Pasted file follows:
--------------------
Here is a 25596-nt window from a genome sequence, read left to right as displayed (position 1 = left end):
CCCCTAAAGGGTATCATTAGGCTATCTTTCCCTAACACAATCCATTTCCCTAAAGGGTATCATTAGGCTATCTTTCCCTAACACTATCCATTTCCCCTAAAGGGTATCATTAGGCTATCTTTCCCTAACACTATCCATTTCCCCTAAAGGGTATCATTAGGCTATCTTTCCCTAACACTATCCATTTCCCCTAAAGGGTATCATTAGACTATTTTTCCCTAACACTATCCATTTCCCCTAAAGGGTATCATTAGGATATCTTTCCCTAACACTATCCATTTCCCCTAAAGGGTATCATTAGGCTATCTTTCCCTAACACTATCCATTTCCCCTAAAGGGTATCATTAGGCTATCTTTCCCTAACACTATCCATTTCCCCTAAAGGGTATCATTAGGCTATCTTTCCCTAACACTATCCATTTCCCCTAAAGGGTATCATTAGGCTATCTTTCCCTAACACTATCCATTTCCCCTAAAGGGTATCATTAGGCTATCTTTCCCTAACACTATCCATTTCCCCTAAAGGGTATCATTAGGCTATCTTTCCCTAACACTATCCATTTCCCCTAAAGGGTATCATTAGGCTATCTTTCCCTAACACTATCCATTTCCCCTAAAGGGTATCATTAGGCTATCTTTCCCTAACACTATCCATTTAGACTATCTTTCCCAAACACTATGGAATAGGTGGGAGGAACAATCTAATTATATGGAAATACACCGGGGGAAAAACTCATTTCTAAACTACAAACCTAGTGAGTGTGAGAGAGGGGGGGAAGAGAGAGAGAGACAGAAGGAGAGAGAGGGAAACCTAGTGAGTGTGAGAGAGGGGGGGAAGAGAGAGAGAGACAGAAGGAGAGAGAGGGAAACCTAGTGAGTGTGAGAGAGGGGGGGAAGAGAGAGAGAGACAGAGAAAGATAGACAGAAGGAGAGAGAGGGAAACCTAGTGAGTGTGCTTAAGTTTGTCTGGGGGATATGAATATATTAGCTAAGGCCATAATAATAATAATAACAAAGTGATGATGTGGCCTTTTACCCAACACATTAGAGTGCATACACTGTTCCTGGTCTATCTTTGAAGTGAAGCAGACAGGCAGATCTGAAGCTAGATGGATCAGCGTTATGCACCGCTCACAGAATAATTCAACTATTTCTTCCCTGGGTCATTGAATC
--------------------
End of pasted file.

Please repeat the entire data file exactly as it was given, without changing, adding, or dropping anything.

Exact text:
Here is a 25596-nt window from a genome sequence, read left to right as displayed (position 1 = left end):
CCCCTAAAGGGTATCATTAGGCTATCTTTCCCTAACACAATCCATTTCCCTAAAGGGTATCATTAGGCTATCTTTCCCTAACACTATCCATTTCCCCTAAAGGGTATCATTAGGCTATCTTTCCCTAACACTATCCATTTCCCCTAAAGGGTATCATTAGGCTATCTTTCCCTAACACTATCCATTTCCCCTAAAGGGTATCATTAGACTATTTTTCCCTAACACTATCCATTTCCCCTAAAGGGTATCATTAGGATATCTTTCCCTAACACTATCCATTTCCCCTAAAGGGTATCATTAGGCTATCTTTCCCTAACACTATCCATTTCCCCTAAAGGGTATCATTAGGCTATCTTTCCCTAACACTATCCATTTCCCCTAAAGGGTATCATTAGGCTATCTTTCCCTAACACTATCCATTTCCCCTAAAGGGTATCATTAGGCTATCTTTCCCTAACACTATCCATTTCCCCTAAAGGGTATCATTAGGCTATCTTTCCCTAACACTATCCATTTCCCCTAAAGGGTATCATTAGGCTATCTTTCCCTAACACTATCCATTTCCCCTAAAGGGTATCATTAGGCTATCTTTCCCTAACACTATCCATTTCCCCTAAAGGGTATCATTAGGCTATCTTTCCCTAACACTATCCATTTAGACTATCTTTCCCAAACACTATGGAATAGGTGGGAGGAACAATCTAATTATATGGAAATACACCGGGGGAAAAACTCATTTCTAAACTACAAACCTAGTGAGTGTGAGAGAGGGGGGGAAGAGAGAGAGAGACAGAAGGAGAGAGAGGGAAACCTAGTGAGTGTGAGAGAGGGGGGGAAGAGAGAGAGAGACAGAAGGAGAGAGAGGGAAACCTAGTGAGTGTGAGAGAGGGGGGGAAGAGAGAGAGAGACAGAGAAAGATAGACAGAAGGAGAGAGAGGGAAACCTAGTGAGTGTGCTTAAGTTTGTCTGGGGGATATGAATATATTAGCTAAGGCCATAATAATAATAATAACAAAGTGATGATGTGGCCTTTTACCCAACACATTAGAGTGCATACACTGTTCCTGGTCTATCTTTGAAGTGAAGCAGACAGGCAGATCTGAAGCTAGATGGATCAGCGTTATGCACCGCTCACAGAATAATTCAACTATTTCTTCCCTGGGTCATTGAATC